You can use context layers to control which specific set of users your application changes apply to. All you need to do is make sure that you use a context layer to make application changes and your sandbox is set to the correct context layer. A sandbox is a testing environment that sets apart untested changes from the mainline environment so that these changes don't affect the mainline metadata or other users in the environment. If you're using the Unified Sandboxes feature, which you get by default, you set the context layer when you create your sandbox. If you have opted out of this feature and are using classic sandboxes, you may get the option to select a context layer while using a configuration tool to make application changes. If a tool doesn't give you the option to set a context layer, then your changes are made to the Site layer, which applies to all users.

Note: Changes made using the User Interface Text tool are made in all layers, and not just the Site layer.

Available Layers

Different product families have different context layers. But, every application has these layers:

  • Site: Changes made in this layer affect all users of the application.

  • User: Changes made in this layer affect just one specific user. But, you can't use this layer to make changes for other users. Personalizations are stored in this layer, and users can make personalizations only for themselves.

Here are the layers you can use when you configure different product families:

  • Customer Relationship Management

    • Site

    • External or Internal

    • Job Role

  • Human Capital Management

    • Site

    • Country

    • Organization

    • Time Card Layout

  • Default Layer

    • Site

How Layers Work

Layers are applied in a specific order.

  1. User

  2. External or Internal

  3. Job Role

  4. Site

You won't see changes that were set at a layer that's higher in the hierarchy. The higher the level, the more specific its context is. Layers at higher levels exist within the scope of the layers below them. This means that when a value is set for a context layer, it's set within the scope of the context value for the layers below it.

You can have multiple configurations for an object or a page at the same time, but this is possible only when either of these conditions are met:

  • Configurations are in different layers

  • Configurations are in the same layer, but the layers have different context values

When a user opens an object or a page, the configurations at the highest layer applicable to an object or a page are given precedence. Let's say you added three columns to a table and then configured these columns for each context layer in this way:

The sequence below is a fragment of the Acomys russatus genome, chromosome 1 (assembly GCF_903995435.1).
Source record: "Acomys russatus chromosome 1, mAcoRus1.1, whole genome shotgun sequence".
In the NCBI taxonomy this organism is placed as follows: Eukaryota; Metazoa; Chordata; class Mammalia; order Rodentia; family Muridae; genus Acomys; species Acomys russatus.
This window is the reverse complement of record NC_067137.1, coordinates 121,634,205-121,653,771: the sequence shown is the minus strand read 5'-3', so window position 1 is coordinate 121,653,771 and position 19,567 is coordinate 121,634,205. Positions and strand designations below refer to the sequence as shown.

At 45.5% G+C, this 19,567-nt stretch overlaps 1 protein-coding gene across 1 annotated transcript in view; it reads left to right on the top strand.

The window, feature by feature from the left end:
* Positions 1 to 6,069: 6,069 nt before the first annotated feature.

1. At the Site layer, you added three columns to the Sales table, namely, Promotion Name, Sales Points, and Partner Name.

  2. For the external developer, the Sales Points column is hidden.

  3. For the internal sales role, the Sales Points column isn't hidden.

Liam, who's an internal sales representative, personalizes this page for himself and hides the Sales Points column.

This is how different users see the column:

User Sees Sales Points Column?

Internal sales role

Yes

External developer

No

External recruiter

No

Liam

No

Here's a visual representation of these configurations in different context layers and values.

Image showing the configurations in different context
layers

Examples of How the Appropriate Configurations and Personalizations are Applied

Here are a couple of scenarios that show you what happens behind the scenes with context layers so that the appropriate configurations and personalizations are available to the appropriate users.

An Administrator Configures a Page for Sales Representatives

Let's say you're an administrator who wants to remove the Export button from the home page, but you want to remove it only for sales representatives. You select the Job Role context layer with the value Sales Representative, and then remove the button.

This is what happens after you make this change:

  1. The configuration engine in Oracle Metadata Services generates an XML file and then stores it in the Oracle Metadata Services repository. So the original file for the page remains untouched.

  2. When a sales representative opens the home page, the configuration engine checks the repository for XML files that satisfy these two conditions:

    • Does the file match the requested artifact, in this case, the home page?

    • Does the file match the active context, in this case, the Sales Representative job role?

  3. The configuration engine also looks for any XML files with personalizations that this specific sales representative made. But for now, let's assume our sales representative hasn't personalized anything.